Catholic social teaching is the heart of Catholic Community Services, our state’s largest nonprofit social services agency
Last December, Heather Scribner was struggling — she had unpaid utility bills, no Christmas tree and no gifts for her two young kids. Then, on Christmas Eve, she got an eviction notice.
But Sheila Davis had her back.
“I was calling around to find out if she could go to one of these shelters because she has kids,” said Davis, a volunteer with Prepares, a program of Catholic Community Services of Western Washington.
As Davis was scrambling on that end, Scribner managed to get a one-week extension on her eviction. She soon found a new apartment, but still was short $600 on the deposit. And Scribner couldn’t get the utilities turned on until she paid the bill from her old apartment.
Out of the blue, a parishioner at Immaculate Conception/Our Lady of Perpetual Help in Everett (where Davis coordinates the Prepares ministry) donated $800, telling Davis to use it for whatever was needed.
“At that very moment I just thought the Holy Spirit is totally wanting that situation to come out good,” said Davis, a mother of four who has been a Prepares “companion” to the 34-year-old Scribner since September 2016.
Heather Scribner and her children had a tree and gifts last Christmas, through the help of Prepares companion Sheila Davis. Photo: Sheila Davis
Prepares, launched in 2014, is an initiative of Washington state’s bishops to “walk the journey” with parents and families who lack a support network. Assistance — available as needed from pregnancy through the child’s fifth birthday — can range from diapers and clothing to the emotional support of a companion like Davis.
“She’s always been there to help anytime I have any problem or anything,” Scribner said. Davis checks in regularly to see how she’s doing and provide encouragement. “It’s helped out a lot, really. She’s awesome.”
Active in nearly 50 parishes in the Archdiocese of Seattle, Prepares had served nearly 1,900 individuals and families in the archdiocese as of July 2017, said Erin Maguire, Prepares’ Western Washington coordinator.
Prepares is just a part of the effort by CCS and Catholic Housing Services to help the poor and vulnerable in communities throughout Western Washington, “to respond where others just won’t go,” as CCS President Michael Reichert says.
Today, nearly 100 years after organized Catholic outreach began in Seattle, CCS/CHS offers more than 170 programs and is the state’s largest nonprofit social services agency. Rooted in the Gospel, its compassionate service and support embraces the homeless, elderly, veterans, families, immigrants, the mentally ill and those with addictions.
The power of women
The origins of CCS can be traced back to 1918, after World War I and the influenza epidemic left children orphaned and abandoned. Ten prominent Catholic women in Seattle formed a social welfare organization to help find homes for these children, as an alternative to crowded orphanages.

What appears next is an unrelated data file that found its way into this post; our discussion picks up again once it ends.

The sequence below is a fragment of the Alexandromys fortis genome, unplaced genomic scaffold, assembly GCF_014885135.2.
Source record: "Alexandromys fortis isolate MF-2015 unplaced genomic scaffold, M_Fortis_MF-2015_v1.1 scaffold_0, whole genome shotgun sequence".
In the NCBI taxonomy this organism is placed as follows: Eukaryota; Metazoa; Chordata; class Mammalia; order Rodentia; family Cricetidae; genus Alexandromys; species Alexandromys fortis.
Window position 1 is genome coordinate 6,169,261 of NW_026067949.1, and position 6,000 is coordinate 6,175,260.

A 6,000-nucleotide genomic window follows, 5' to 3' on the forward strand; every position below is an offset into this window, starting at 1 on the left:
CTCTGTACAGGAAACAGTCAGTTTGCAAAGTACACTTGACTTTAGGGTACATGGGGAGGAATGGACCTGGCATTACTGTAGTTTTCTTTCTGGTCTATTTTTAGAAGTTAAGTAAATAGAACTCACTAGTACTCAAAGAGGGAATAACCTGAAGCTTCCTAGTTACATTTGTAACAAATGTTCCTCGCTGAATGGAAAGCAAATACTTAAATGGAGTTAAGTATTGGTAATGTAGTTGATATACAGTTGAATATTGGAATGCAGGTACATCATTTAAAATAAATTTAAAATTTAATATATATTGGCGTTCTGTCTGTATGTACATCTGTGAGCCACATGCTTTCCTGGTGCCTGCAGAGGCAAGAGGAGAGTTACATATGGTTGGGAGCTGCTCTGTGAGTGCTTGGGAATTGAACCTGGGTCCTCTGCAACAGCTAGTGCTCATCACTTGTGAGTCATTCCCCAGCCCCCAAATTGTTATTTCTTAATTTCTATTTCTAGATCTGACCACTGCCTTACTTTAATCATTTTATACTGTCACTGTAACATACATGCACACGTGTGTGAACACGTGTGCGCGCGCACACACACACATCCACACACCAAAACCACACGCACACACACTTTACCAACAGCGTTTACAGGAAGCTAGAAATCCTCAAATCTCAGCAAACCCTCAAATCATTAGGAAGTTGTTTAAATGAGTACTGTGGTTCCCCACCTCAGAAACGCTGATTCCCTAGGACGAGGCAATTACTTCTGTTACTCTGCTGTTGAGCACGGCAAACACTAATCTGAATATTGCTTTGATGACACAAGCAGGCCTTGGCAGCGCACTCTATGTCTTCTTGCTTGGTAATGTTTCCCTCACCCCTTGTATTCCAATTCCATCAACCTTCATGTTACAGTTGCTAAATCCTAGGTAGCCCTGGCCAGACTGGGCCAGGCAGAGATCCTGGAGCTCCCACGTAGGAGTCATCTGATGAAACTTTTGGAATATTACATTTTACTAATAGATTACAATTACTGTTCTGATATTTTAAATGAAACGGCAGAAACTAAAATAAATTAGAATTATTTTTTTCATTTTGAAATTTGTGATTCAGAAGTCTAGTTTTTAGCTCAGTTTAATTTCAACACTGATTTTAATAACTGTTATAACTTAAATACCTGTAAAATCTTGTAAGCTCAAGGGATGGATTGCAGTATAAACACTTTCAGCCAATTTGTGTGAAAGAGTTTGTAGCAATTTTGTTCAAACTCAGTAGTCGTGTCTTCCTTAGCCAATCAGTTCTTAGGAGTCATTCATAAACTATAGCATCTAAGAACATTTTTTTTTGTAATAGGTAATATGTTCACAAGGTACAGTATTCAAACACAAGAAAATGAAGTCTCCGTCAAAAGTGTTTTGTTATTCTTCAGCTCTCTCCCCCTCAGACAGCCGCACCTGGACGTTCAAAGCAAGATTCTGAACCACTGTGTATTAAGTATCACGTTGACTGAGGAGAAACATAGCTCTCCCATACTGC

The Seattle Council of Catholic Women was formed in 1918 with the blessing of Seattle Bishop Edward O’Dea. Lilly Peabody, a mother of 10 (including two who died as infants), was the first president.
“It’s amazing that these women saw the need and did something,” said Sue Lynch, a member of Assumption Parish in Seattle. Lynch and JoAnne King, also an Assumption parishioner, co-authored For the Least of These, a book about the early history of the council (now called the Association for Catholic Childhood). “Nobody set any rules of how you do this,” Lynch said. “They just did it and it just kind of came from their heart.”
The organization grew, with members holding teas, garden parties and other fundraisers to support Catholic children, with the help of parishes around the area. In those days, Lynch explained, Catholic homes were sought for children who had Catholic backgrounds. The council wasn’t the only group in Seattle focused on helping children, and it worked closely with religious orders, the city and other organizations.
Some of the council members welcomed children into their own homes, while other children were placed in temporary or adoptive homes in the Seattle area and eventually in far-flung cities like Bellingham, Longview, Yakima and Toppenish. The council even ran an employment agency in Seattle during the Depression.
In Tacoma, a similar mission to help homeless and orphaned children and single mothers got under way in 1923, when the Catholic Women’s Club organized the Catholic Welfare Bureau.
But a major change was on the horizon: After Bishop O’Dea died in 1932, Bishop Gerald Shaughnessy became leader of Western Washington’s flock. In 1936, he created Catholic Charities of the Diocese of Seattle to coordinate all charitable works in the diocese, and hired professional Catholic caseworkers.
“That’s how CCS really began,” Lynch said.
Embracing the poor
In the seven decades since, Catholic Community Services has responded to needs throughout the archdiocese, adding a wide range of services, from homeless shelters to children’s mental health services (see a list on page 21.
“We embrace the preferential option for the poor,” said Reichert, the CCS president. “We are following [Pope] Francis and the bishops in Francis’ call to be in solidarity with our sisters and brothers.”
Maxine Alexander, right, gets encouragement and help with her knitting from Edith, a home care aide from Catholic Community Services' Long Term Care program. Photo: Courtesy CCSWW
When Archbishop Raymond Hunthausen hired Reichert in 1979, his task was consolidating the archdiocese’s individually operating Catholic agencies. Today, CCS has a budget of $161 million, with 75 percent of its revenue coming from government fees and contracts for services provided to the community. Another 10 percent comes from donations, including the CCS Week fundraiser each December.